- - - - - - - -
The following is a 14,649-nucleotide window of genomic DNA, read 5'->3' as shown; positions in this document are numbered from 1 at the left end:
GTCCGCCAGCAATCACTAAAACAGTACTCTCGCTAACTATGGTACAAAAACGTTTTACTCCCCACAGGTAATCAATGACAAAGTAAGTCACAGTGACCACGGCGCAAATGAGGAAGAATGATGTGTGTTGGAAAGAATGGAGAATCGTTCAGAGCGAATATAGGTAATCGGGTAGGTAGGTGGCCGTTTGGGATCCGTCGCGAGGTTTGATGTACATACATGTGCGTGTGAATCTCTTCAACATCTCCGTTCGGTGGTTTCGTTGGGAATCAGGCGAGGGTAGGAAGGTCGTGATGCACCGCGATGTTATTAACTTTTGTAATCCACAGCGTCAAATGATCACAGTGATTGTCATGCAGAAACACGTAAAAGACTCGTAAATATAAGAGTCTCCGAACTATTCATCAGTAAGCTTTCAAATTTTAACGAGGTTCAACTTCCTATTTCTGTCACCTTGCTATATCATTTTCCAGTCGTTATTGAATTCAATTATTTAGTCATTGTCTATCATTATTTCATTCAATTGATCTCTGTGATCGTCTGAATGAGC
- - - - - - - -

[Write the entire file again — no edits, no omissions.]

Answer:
The following is a 14,649-nucleotide window of genomic DNA, read 5'->3' as shown; positions in this document are numbered from 1 at the left end:
GTCCGCCAGCAATCACTAAAACAGTACTCTCGCTAACTATGGTACAAAAACGTTTTACTCCCCACAGGTAATCAATGACAAAGTAAGTCACAGTGACCACGGCGCAAATGAGGAAGAATGATGTGTGTTGGAAAGAATGGAGAATCGTTCAGAGCGAATATAGGTAATCGGGTAGGTAGGTGGCCGTTTGGGATCCGTCGCGAGGTTTGATGTACATACATGTGCGTGTGAATCTCTTCAACATCTCCGTTCGGTGGTTTCGTTGGGAATCAGGCGAGGGTAGGAAGGTCGTGATGCACCGCGATGTTATTAACTTTTGTAATCCACAGCGTCAAATGATCACAGTGATTGTCATGCAGAAACACGTAAAAGACTCGTAAATATAAGAGTCTCCGAACTATTCATCAGTAAGCTTTCAAATTTTAACGAGGTTCAACTTCCTATTTCTGTCACCTTGCTATATCATTTTCCAGTCGTTATTGAATTCAATTATTTAGTCATTGTCTATCATTATTTCATTCAATTGATCTCTGTGATCGTCTGAATGAGC